# I don’t like having to double-click to edit a cell. What’s wrong with single click?
# The cell type is not clear before clicking on it. For example, the Book Title column is apparently a text field since it’s editable in-cell. But the Author column opens a small text-area, however without a visible cursor.
# The Shipping dropdown does not render as a true drop-down box (one row high, with a drop-down showing the excell options), rather a list box (overlayed on top of the other elements). This is a problem I ran into as well, though: apparently there is no DHTML function which will tell a list box to open up; it has to be manually clicked by the user. Maybe it’s possible to simulate a “click” event and send it to the list box element.
# If I open a list box by double-clicking one of the cells under Shipping, and then scroll the whole table from side to side usings its scrollbar, the list box showing the shipping options stays in place relative to the browser window, not the frame in which the table is shown. You can end up with a dropdown box not positioned over the element whose choices it’s showing.
# Why does clicking in a cell with a checkbox not check the box? Instead one needs to click exactly in the checkbox. Clicking in the rest of the cell area just moves the current row highlight, which is not useful.
# It’s not possible to edit the Date of Publication field. I would think that showing off a date-editing widget is an important piece of functionality, since there are so many ways to go about this. For example, I could be given a cursor to edit the text of the date directly, or separate dropdowns for year/month/day, or a small pop-up calendar overlay, and so on.
# Tab functionality doesn’t work properly. Half of the time, Tab will take me to the next element, but ofter it will start moving the focus to other links on the page or browser menu options.
# The current row is highlighted, but the focused cell is not.
On the other hand, their [http://scbr.com/docs/products/dhtmlxTree/index.shtml Tree] and [http://scbr.com/docs/products/dhtmlxTabbar/index.shtml Tab-bar] widgets seem pretty nice. It’s just the grid that’s poorly designed.
If I were running a service like Carbonite, I would detect when my users were backing up the same file and not store multiple copies of the same thing. I’m sure people back up their music collections, and there’s probably a great deal of redundancy there. Files for which, based on the filename alone, it’s easy to find candidates for an exact match. A byte-by-byte comparison could determine whether two files are identical. Then? Just store one copy and have users’ backup sets which have that file just point to it. Essentially they’d be creating a pool of all songs downloadable or being traded online, and for each user store a reference to their subset of the pool.
I did a bunch of reading/research/experimentation with online backup services, yesterday.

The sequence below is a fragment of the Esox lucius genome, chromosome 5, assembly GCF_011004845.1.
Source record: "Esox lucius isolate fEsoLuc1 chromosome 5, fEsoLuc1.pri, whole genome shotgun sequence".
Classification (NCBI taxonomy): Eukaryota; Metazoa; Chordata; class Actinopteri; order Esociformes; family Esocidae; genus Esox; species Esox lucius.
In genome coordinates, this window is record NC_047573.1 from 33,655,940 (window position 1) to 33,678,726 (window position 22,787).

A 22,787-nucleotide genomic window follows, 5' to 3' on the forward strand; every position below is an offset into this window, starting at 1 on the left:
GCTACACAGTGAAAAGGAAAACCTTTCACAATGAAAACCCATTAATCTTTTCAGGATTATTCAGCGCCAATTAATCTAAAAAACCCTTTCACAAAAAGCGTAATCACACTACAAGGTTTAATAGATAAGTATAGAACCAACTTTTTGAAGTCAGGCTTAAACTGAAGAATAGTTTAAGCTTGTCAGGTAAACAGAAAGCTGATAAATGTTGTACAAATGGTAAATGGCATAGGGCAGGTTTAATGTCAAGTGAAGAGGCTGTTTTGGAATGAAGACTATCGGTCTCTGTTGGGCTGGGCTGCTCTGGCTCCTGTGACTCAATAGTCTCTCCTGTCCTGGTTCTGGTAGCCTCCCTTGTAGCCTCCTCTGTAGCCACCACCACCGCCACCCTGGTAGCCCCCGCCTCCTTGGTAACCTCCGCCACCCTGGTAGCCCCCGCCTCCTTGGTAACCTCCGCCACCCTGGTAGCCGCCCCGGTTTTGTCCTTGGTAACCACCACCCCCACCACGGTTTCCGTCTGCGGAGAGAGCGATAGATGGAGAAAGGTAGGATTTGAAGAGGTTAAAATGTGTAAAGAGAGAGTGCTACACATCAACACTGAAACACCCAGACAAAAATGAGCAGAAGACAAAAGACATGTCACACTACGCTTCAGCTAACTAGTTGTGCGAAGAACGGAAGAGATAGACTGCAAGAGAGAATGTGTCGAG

[http://www.carbonite.com/ Carbonite] is a good online backup service, but the interface is very basic. They advertise “unlimited” data storage for $5 per month. (Although they have a so-called “god clause” in their Terms Of Service (i.e., “we can terminate your account for any reason at any time”), and presumably storing “too much” data could be perceived as abuse, there’s no information on what “too much” data is. Users in comments report storing 50 GB in the service with no issue, and one fellow had uploaded 500 GB (over a long period of time). Carbonite’s simplified interface gives the impression that it “just works”, and in fact reports are that it’s reliable. It allows you to choose files/folders to backup by right-clicking on them, and indicates backup status of each file with an icon overlay, a la [http://tortoisesvn.net/ Tortoise SVN].
As an alternative online backup solution, there’s [http://aws.amazon.com/s3 Amazon's S3 service], which comments speculate Carbonite is likely using as their back end. Rates are 15 cents per gigabyte per month for storage, and 20 cents per gigabyte transferred. S3 is just a raw Web Service (no program, no GUI, nothing), and clients for it are not yet mature. (But in a way, that’s part of the fun of it.) One way to use it as a backup system is to use two free programs, [http://www.jungledisk.com/ Jungle Disk] and [http://www.acs.uwosh.edu/novell/netdrive.htm NetDrive], to get a mapped drive letter for your S3 storage account (under Windows). Then use a backup or sync program to move data to the mapped drive. I gave [http://www.2brightsparks.com/syncback/ SyncBack] a try, but the problem is that since SyncBack stores no data about your backup history, it needs to do a full enumeration of all the files in both the source and destination every time it makes a backup (to determine which files to back up). That’s no problem for sync’ing from one hard drive to another over a LAN or USB or some other fast connection, but with S3 determining information about a batch of files is inefficient. In order to accurately determine if something actually changed, SyncBack currently is downloading the entire file. A better solution (I have yet to try) might be [http://allwaysync.com/ AllWaySync], which stores information in an XML file about past sync operations. That way, the files themselves don’t need to be examined, just the XML file(s). This should be fast. Although Carbonite is easy, it only backs up data files, not programs by default. Still, that’s good data insurance in case of fire or vandalism or an outdated image file, but keeping a Ghosted disk image around is probably better for the most typical cases of data loss which would be (1) hard drive failure or (2) bad virii. In essence, then, the compexity of getting an automated S3 routine working may not be any better than imaging your disks every once in a while, combined with if-all-else-fails “data insurance” through Carbonite or a simple service like it.